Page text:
By Kristen Bellstrom
January 29, 2018

Gwyneth Paltrow was among the first Hollywood superstars to speak out about being sexually harassed by Harvey Weinstein. Now, in the wake of Weinstein’s downfall—and the rise of the #MeToo movement—she’s keeping that conversation going.

Moderating a panel at the first In Goop Health wellness summit in New York on Saturday, Paltrow said that when she was a young actress, “you had to duck and weave your way around inappropriate things. It never really occurred to me that this is illegal, or this isn’t the way things should be.” One of the first moments that opened her eyes to Hollywood’s sexism, she said, was when her father, producer Bruce Paltrow, learned that she was being paid the same salary as an actor with a lesser part. “He was outraged,” she said.

Billed as “a no-hold-barred talk about changing the female paradigm,” the discussion also included actresses Drew Barrymore and Laura Linney, comedian Chelsea Handler, editor Elaine Welteroth, and Gone Girl author Gillian Flynn.

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Linney, who called the current sexual harassment reckoning “no surprise—but very surprising,” told the audience she was pleased that the national conversation didn’t fizzle out quickly, as she had initially assumed. But she acknowledged that the breadth and depth of the problem raise hard questions. “I have to sit in the discomfort of this moment and earn my way out it,” she said.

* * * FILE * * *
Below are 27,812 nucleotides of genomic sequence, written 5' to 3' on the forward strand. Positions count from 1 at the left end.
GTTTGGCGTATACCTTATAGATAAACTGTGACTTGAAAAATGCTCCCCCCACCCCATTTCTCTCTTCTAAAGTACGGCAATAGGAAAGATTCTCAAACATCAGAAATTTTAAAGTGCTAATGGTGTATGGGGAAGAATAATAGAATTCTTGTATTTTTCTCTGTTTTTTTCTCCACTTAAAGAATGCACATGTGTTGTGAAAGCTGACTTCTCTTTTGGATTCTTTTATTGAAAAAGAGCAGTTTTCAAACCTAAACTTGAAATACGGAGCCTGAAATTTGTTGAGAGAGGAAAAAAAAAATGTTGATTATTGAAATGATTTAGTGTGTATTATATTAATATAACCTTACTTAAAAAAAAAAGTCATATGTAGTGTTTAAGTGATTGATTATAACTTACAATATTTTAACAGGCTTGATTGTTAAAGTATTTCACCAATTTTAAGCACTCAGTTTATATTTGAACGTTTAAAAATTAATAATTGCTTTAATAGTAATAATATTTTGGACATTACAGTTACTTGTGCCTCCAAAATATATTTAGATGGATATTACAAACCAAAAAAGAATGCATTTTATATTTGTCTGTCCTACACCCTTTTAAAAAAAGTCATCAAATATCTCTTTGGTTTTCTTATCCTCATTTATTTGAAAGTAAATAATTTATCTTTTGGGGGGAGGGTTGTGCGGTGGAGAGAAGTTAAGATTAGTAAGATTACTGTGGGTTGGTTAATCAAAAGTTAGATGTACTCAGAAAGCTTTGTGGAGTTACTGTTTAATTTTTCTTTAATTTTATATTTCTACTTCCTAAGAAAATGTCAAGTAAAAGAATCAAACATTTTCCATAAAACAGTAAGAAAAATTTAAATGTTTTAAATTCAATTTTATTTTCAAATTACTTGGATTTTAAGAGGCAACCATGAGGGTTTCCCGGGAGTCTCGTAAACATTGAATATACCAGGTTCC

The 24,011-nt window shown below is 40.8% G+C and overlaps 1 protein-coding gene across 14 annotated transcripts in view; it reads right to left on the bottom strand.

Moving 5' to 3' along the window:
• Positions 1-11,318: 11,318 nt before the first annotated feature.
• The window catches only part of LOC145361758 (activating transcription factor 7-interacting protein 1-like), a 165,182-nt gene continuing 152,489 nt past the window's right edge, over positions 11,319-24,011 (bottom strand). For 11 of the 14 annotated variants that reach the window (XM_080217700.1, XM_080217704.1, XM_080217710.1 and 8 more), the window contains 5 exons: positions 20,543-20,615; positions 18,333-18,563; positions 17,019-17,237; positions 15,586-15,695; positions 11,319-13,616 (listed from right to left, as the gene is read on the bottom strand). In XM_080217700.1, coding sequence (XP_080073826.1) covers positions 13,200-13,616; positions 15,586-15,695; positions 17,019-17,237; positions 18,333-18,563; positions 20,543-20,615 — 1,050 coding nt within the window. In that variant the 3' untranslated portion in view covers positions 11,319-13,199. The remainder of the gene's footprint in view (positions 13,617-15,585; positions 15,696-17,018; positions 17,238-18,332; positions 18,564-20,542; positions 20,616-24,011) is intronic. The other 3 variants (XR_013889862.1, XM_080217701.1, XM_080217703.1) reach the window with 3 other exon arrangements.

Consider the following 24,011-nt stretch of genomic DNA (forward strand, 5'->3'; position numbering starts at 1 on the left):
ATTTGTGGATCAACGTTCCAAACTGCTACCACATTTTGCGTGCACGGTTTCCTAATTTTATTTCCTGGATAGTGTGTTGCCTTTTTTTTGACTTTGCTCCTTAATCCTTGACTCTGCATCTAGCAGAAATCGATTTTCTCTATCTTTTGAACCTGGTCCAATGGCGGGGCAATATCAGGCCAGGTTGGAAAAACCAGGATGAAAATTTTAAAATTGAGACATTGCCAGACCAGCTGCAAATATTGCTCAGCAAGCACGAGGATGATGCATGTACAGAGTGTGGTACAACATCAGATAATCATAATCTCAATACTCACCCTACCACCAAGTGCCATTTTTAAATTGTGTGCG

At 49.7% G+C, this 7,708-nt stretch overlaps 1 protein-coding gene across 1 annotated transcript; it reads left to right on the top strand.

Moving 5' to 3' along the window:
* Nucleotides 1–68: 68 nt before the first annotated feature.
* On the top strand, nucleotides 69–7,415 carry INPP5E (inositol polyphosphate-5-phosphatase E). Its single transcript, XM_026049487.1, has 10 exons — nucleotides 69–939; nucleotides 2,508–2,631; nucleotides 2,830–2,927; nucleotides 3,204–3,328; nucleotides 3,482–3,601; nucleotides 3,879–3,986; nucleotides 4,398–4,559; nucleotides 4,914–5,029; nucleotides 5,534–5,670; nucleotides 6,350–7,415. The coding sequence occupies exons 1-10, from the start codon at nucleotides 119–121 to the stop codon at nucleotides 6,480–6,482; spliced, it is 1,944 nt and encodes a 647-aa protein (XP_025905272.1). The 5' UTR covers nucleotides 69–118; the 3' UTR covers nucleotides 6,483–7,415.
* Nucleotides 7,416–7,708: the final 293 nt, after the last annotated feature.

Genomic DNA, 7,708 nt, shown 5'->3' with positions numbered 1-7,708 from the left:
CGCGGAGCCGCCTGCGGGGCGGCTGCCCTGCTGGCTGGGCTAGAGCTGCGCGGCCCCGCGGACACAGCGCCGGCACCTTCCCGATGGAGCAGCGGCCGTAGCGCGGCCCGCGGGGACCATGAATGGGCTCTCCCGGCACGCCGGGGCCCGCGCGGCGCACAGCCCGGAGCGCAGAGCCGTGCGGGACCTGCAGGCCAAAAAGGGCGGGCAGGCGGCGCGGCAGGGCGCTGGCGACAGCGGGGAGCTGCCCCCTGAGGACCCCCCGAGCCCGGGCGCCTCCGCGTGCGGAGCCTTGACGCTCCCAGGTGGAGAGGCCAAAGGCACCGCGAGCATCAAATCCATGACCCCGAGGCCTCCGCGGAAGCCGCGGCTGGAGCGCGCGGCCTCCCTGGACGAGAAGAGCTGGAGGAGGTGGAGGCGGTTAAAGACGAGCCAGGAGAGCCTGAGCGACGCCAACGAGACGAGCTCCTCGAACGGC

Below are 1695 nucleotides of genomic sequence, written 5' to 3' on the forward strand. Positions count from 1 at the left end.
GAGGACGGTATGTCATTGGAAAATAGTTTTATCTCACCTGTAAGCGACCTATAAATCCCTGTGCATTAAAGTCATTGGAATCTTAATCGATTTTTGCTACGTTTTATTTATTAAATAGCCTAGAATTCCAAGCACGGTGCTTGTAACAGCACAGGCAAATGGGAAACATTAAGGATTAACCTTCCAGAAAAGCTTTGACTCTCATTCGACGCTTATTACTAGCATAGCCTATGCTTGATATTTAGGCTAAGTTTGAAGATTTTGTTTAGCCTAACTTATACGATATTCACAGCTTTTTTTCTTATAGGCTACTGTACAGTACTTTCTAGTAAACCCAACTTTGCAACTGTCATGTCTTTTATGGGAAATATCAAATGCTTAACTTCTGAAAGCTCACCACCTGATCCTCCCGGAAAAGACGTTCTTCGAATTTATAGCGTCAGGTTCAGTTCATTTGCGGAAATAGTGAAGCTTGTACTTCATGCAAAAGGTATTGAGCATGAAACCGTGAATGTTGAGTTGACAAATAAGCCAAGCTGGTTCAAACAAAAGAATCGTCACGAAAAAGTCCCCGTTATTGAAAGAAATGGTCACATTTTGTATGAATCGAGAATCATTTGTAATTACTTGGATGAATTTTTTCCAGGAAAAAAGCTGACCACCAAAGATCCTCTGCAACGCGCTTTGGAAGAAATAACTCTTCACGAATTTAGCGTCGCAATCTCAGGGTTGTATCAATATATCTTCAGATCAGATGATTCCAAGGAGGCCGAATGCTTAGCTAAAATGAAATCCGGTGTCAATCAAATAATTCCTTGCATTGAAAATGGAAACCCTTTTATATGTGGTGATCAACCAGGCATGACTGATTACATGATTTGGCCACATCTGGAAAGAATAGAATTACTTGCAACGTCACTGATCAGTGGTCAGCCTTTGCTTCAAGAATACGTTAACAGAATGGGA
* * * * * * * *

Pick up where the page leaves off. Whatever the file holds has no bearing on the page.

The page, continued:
One of those questions—how to talk to men, and particularly young men about #MeToo—was voiced by an audience member, who asked Welteroth, former editor of Teen Vogue, what she should tell her teenage son about sexual harassment.

“We need [men and boys] in order for change to happen,” said Welteroth. “But I worry about boys being left behind.”

She encouraged parents, and particularly dads, to talk to their sons about how to be an ally to women and about the importance of consent. It’s important not to alienate young men, she said: “If we don’t extend our hands, we are actually raising a generation to be even angrier.”

Barrymore jumped in to urge the audience to include young men in their quest to create a more equal society, saying: “Boys can handle this.”

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